"The only way to interrupt (violent incidents) is to lock up and intervene tons and tons of times, where everyone who exhibits symptoms is locked up," said Raison, an associate professor of psychiatry at the University of Arizona in Tucson. "But then as a society, where do we want to strike a balance between personal freedom and intervening to stop the high rate of violent acts?"
Despite all his concerns, Raison said he finds the discussion about opening up access to mental health services promising, but also "an extremely slippery slope."
According to the FBI, 6,220 people were killed by handguns in 2011 and many law enforcement and public health experts say that shows much more needs to be done to seriously address the gun violence epidemic -- even more than what the president or Congress proposes.
"These are all steps in the right direction to keep guns out of the hands of people who shouldn't have them, the mental health issues, those are all good things," said Mike Bouchard, a retired agent with the Bureau of Alcohol Tobacco and Firearms and president of Security Dynamics Group, a consulting firm that ensures companies are compliant with firearm regulations.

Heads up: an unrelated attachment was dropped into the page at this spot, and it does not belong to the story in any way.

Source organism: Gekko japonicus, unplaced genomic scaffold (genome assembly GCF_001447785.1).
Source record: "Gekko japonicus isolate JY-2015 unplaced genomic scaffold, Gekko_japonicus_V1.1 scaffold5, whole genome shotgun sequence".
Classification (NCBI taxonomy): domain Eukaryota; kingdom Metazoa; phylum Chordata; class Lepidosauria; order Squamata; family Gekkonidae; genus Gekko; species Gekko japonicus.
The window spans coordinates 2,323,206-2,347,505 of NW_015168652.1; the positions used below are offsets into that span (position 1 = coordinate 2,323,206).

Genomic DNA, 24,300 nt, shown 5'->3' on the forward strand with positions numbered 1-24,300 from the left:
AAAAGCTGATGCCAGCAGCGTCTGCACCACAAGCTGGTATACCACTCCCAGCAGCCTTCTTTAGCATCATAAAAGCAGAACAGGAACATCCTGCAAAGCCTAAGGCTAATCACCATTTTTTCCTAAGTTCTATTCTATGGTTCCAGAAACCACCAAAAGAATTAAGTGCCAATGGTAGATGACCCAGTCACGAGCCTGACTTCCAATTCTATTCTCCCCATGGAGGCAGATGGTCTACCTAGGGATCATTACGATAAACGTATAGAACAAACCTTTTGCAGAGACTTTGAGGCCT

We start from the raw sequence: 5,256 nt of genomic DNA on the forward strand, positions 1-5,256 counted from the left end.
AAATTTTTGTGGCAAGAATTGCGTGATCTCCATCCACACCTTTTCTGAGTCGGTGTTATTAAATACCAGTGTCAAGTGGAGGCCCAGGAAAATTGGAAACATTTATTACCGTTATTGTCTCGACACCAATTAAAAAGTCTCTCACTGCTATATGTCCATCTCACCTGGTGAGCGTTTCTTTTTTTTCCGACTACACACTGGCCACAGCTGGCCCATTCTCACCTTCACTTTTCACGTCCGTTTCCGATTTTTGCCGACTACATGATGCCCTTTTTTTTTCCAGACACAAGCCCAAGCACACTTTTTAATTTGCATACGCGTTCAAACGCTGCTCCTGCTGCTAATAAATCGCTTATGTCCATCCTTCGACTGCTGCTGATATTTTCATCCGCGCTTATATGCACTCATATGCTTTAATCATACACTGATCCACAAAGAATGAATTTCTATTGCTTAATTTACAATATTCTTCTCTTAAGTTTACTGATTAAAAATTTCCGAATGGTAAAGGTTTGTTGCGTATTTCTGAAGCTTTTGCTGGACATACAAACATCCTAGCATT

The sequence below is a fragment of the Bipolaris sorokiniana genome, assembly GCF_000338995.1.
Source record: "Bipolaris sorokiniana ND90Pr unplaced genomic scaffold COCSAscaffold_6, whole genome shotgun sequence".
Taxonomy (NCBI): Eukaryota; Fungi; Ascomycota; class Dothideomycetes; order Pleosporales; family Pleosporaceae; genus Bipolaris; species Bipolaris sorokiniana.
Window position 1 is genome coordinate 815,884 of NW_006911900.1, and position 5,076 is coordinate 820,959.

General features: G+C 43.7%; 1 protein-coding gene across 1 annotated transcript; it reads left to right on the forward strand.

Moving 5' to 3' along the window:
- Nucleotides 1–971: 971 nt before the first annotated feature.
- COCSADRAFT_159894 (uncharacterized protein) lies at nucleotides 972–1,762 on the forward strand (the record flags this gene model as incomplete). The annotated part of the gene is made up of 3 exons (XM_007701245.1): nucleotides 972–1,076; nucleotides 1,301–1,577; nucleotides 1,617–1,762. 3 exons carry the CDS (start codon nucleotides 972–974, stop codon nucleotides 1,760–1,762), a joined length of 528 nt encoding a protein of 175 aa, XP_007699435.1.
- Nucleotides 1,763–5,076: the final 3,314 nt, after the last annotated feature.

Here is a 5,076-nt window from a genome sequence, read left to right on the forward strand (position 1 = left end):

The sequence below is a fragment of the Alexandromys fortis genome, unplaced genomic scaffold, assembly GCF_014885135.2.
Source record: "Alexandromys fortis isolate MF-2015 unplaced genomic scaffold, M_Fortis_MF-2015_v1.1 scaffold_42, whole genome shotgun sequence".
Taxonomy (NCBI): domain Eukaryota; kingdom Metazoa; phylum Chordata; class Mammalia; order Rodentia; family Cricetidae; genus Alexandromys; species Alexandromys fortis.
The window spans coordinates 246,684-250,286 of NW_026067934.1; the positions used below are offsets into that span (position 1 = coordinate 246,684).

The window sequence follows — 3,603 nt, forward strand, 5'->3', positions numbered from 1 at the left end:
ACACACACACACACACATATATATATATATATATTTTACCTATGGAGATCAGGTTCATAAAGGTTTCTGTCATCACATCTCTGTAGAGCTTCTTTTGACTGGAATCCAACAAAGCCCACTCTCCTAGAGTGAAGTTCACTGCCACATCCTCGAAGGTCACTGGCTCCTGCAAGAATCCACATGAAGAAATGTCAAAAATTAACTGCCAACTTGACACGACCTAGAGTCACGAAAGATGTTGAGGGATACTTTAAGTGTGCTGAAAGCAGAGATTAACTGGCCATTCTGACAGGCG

"But I don't know that it's going to reduce the homicide rate."
Searching for answers
Trent Brewer and Beatriz Cintora-Silva were part of a fairly typical pattern of homicides in December 2012, the same month as the Newtown mass murders.
Exactly how many others across the United States met the same fate that month?
There's really no way to know. That's because of a lack of data. The FBI details homicides each year but it often has a lag time in reporting and does not specify the exact type of weapon. While the CDC has a National Violent Death Reporting System to collect data for violence prevention research, it is only operational in 18 states.